Closing the achievement gap by building early math and problem-solving skills
The math skills a child possesses by the beginning of kindergarten are predictive of later academic success. Robust evidence suggest that early education programs can powerfully enhance these skills, including the abilities to:
· recognize numbers
· problem solve
· use reasoning skills; and
· apply knowledge.
Through the Early Math Initiative at Educare Chicago, the Ounce of Prevention Fund is working to expand the first experiences the school’s young students have with numeracy and problem-solving. As part of the initiative, we help teachers integrate strategies that promote early math and problem-solving skills into classroom activities, and through the initiative we ensure that classrooms have the appropriate supplies (i.e., measuring cups, clocks, and blocks) essential to early math exploration. Additionally, specialists coach teachers on how to provide one-on-one support to children most at risk of poor math development. And the work of the initiative stretches outside the walls of the school as well. Through such activities as cooking, shopping and gardening, parents are shown everyday ways they can enhance their child’s math skills.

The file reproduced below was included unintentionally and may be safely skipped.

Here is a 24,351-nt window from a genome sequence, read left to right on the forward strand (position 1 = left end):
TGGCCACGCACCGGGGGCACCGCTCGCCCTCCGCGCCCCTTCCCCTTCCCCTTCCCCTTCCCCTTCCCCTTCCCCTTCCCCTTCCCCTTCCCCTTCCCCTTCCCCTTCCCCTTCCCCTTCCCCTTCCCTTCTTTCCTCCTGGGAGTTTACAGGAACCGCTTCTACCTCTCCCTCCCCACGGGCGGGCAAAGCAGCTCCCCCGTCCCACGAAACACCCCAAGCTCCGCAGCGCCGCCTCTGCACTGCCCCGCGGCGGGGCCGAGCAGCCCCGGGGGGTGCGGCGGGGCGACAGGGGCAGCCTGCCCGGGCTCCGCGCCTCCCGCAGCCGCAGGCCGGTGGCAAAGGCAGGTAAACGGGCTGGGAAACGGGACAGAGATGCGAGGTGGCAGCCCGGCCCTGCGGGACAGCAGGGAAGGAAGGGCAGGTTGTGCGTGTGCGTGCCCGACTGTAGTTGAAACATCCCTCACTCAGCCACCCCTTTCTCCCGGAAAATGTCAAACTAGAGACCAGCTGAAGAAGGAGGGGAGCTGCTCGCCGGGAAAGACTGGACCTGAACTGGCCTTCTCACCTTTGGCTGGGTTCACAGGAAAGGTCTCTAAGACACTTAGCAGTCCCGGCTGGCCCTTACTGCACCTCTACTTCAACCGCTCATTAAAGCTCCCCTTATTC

The Ounce is evaluating the initiative’s outcomes through classroom measures, parent surveys and child assessments. Initial findings indicate the initiative is having a positive impact on children, families, and teachers.
|In partnership with the Erikson Institute, the Ounce is developing new approaches for promoting early math awareness in young children based on best practices from our Early Math Initiative. We plan to incorporate these strategies into the Ounce’s Center-Based Training Institute, a new program designed to elevate the quality of early childhood programs across Chicago.
Private funding allows us to develop and test new approaches, like the Early Math Initiative, for educating at-risk children. To support this project, please contact April Wozniak, Director of Development, at 312.922.3863.